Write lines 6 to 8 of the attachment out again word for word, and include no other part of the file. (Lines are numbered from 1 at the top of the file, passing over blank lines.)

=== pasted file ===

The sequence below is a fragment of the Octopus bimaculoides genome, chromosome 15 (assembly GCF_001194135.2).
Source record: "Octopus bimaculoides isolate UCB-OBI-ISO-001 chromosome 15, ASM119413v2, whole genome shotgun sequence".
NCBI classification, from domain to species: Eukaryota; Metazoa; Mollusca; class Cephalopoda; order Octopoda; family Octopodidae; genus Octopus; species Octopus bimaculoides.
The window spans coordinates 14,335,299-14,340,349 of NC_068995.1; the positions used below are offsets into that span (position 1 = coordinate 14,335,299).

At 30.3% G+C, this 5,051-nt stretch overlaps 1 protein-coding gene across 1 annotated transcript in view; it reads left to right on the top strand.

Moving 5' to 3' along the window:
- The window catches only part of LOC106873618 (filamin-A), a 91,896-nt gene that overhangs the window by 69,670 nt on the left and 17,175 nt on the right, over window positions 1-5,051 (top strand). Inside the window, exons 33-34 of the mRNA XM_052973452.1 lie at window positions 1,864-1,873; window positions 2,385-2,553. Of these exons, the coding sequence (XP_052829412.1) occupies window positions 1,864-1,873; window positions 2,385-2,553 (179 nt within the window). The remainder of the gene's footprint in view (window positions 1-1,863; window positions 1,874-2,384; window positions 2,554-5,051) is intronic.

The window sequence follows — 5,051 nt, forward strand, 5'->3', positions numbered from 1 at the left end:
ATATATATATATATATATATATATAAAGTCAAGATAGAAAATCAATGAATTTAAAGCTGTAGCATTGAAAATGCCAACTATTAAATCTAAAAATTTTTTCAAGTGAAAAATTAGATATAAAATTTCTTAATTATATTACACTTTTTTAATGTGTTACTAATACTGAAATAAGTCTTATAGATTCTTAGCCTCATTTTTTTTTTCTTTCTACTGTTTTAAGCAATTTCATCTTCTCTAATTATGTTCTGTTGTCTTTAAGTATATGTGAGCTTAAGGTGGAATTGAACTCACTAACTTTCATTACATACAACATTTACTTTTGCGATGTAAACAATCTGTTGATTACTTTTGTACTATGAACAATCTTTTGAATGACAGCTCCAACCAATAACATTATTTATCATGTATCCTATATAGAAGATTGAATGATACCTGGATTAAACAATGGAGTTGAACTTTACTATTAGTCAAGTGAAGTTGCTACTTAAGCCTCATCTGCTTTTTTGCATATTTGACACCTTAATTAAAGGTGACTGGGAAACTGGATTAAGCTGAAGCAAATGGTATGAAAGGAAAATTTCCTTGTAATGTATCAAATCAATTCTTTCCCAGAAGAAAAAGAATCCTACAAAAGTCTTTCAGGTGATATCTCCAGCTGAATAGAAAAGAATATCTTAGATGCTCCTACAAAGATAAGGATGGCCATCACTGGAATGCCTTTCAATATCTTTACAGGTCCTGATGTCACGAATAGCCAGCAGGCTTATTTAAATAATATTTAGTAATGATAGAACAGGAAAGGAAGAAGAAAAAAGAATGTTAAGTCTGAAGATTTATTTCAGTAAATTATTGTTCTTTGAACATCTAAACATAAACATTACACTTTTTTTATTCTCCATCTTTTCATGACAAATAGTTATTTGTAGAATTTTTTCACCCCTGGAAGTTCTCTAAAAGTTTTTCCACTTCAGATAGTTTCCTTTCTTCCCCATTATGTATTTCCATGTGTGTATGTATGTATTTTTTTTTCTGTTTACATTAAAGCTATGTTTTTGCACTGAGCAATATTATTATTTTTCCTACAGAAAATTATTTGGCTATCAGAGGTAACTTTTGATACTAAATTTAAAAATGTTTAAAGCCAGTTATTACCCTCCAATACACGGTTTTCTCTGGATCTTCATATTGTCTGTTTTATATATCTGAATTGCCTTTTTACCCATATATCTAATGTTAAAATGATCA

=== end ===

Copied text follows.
Moving 5' to 3' along the window:
- The window catches only part of LOC106873618 (filamin-A), a 91,896-nt gene that overhangs the window by 69,670 nt on the left and 17,175 nt on the right, over window positions 1-5,051 (top strand). Inside the window, exons 33-34 of the mRNA XM_052973452.1 lie at window positions 1,864-1,873; window positions 2,385-2,553. Of these exons, the coding sequence (XP_052829412.1) occupies window positions 1,864-1,873; window positions 2,385-2,553 (179 nt within the window). The remainder of the gene's footprint in view (window positions 1-1,863; window positions 1,874-2,384; window positions 2,554-5,051) is intronic.

The window sequence follows — 5,051 nt, forward strand, 5'->3', positions numbered from 1 at the left end: